World Navels Updated, after William Morrish (to include the deep geologic repository) from Containing Uncertainty, FOP 2010
From left to right:
Omphalos: Greek: navel. A common, ancient religious stone. The Omphalos at Delphi, in the Temple of Apollo, marked the exact centre of the Greek universe.
Township mound: Established by Congress in 1796, American township surveys begin with the making of a small mound. The township grid “rendered the open chaos of the American wilderness into a foundational framework, a democratic [equalized] terrain, for the expansion of a nation” (William Morrish).
Garden Mount: the urban mountain uses the mountain form to provide stature, community order and individual expression within complex and dense terrains.
Milestone: At the centre of Rome, a milestone was erected to mark the presumed centre of the empire. All roads were considered to begin from this milestone and all distances in the empire were measured relative to it.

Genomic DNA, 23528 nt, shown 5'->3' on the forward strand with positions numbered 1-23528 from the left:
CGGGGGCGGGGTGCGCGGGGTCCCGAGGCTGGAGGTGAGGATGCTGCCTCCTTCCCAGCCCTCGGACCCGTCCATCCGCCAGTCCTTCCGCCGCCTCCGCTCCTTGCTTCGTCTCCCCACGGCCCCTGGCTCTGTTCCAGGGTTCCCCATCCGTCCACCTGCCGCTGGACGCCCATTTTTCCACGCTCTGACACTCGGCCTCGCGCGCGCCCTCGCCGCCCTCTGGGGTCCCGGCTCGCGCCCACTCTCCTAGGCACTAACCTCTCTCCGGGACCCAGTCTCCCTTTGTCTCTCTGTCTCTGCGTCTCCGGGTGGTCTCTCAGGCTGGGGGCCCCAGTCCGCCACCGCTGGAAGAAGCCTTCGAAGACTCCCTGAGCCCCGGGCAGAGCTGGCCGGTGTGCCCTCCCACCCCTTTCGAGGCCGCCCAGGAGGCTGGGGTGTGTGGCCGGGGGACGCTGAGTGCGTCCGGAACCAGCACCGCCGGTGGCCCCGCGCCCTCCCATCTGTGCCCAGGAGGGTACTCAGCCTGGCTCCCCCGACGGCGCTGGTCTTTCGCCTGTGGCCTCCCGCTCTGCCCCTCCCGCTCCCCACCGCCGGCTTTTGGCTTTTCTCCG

World Mountain: Viewed from above, the vertical point of a mountain makes it the center of the world. Seen from below, mountains stand against the horizon like World Axes. Mountains are both the center and the axis of the world.
Cornerstone: the first stone set in the construction of a masonry foundation. All other stones will be set in reference to this stone, thus determining the position of the entire structure. Some cornerstones include time capsules.
Deep Geologic Repository: The entrance to the repository’s omphalos is at the center of the island. Its spiral tunnel connects the present day world with deep geological space and time–past and future. It uses a labyrinthine form to position present day humans in relation to the cosmic order of past and future.
The five biggest threats to ONKALO’s infinite quarantine are intertwined with unpredictable geologic forces: rising waters from the rebound occurring from the Pleistocene ice sheet that covered Finland not so long ago, sinking waste, permafrost, earthquakes and copper eating microbes.
As Timo Aikas, Posivas vice-president in charge of engineering at ONKALO makes clear, the first attempt by humans to design for deep time is full of uncertainties:
“It boils down basically to trust, when you make a decision concerning this kind of thing, which takes us to 2100 when the final sealing takes place, there will always be uncertainty. So you have to have trust.” –Timo Aikas